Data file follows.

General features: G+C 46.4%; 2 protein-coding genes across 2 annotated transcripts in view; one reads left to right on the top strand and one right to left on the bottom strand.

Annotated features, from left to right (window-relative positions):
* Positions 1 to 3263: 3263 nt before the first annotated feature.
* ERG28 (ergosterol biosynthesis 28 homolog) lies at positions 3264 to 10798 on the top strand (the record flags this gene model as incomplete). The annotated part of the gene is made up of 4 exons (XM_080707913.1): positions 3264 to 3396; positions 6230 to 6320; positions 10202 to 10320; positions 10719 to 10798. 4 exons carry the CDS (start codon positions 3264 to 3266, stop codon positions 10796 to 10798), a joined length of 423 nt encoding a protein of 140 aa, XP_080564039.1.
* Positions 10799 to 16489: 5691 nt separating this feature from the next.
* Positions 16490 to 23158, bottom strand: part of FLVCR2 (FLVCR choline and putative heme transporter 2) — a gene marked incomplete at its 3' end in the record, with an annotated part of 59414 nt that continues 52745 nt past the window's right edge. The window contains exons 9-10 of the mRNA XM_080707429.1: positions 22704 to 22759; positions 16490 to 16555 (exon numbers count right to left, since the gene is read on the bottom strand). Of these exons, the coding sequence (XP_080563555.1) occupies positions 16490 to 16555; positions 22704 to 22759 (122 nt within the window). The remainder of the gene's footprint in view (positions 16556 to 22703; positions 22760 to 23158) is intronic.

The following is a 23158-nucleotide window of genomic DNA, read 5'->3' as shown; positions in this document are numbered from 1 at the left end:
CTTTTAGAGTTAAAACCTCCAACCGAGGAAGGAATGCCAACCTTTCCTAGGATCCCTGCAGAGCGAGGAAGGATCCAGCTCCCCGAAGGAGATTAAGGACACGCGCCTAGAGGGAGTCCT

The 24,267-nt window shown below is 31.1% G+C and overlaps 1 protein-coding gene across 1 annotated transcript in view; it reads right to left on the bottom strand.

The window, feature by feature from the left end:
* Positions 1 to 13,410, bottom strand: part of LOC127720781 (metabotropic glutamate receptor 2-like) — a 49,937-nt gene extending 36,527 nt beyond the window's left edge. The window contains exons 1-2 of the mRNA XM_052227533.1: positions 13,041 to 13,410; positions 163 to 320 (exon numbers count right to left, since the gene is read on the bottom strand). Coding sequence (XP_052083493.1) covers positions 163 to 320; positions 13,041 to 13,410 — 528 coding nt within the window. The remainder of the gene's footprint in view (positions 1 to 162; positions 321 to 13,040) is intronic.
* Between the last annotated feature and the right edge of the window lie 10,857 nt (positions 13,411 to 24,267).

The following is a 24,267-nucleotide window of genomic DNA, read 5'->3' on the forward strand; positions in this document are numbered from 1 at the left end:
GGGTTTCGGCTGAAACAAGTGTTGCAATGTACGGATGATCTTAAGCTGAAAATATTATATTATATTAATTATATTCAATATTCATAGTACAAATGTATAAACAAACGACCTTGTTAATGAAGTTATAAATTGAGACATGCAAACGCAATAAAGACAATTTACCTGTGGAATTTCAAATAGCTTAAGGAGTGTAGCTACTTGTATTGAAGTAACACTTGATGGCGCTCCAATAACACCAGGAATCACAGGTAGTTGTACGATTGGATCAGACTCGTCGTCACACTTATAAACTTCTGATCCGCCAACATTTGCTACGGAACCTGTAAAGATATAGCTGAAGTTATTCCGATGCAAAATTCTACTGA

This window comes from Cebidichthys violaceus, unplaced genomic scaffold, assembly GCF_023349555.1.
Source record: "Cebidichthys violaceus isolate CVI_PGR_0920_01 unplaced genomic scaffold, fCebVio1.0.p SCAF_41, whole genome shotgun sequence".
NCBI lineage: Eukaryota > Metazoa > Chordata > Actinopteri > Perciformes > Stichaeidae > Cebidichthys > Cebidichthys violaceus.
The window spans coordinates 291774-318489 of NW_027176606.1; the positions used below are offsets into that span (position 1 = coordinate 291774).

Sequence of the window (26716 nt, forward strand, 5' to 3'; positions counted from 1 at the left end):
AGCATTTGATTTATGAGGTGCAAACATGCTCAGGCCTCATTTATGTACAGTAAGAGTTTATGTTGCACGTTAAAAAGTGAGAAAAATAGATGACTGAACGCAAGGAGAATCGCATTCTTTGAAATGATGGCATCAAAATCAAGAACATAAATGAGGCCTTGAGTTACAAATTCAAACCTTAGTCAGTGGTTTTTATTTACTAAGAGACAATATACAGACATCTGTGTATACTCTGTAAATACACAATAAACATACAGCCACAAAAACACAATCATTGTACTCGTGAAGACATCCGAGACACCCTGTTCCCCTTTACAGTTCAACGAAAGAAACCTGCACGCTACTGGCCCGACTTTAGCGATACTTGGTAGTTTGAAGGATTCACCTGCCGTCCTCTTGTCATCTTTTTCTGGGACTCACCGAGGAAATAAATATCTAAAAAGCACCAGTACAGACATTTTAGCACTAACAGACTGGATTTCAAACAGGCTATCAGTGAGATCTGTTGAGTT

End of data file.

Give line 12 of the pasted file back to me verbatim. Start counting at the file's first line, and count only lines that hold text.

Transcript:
* Between the last annotated feature and the right edge of the window lie 10,857 nt (positions 13,411 to 24,267).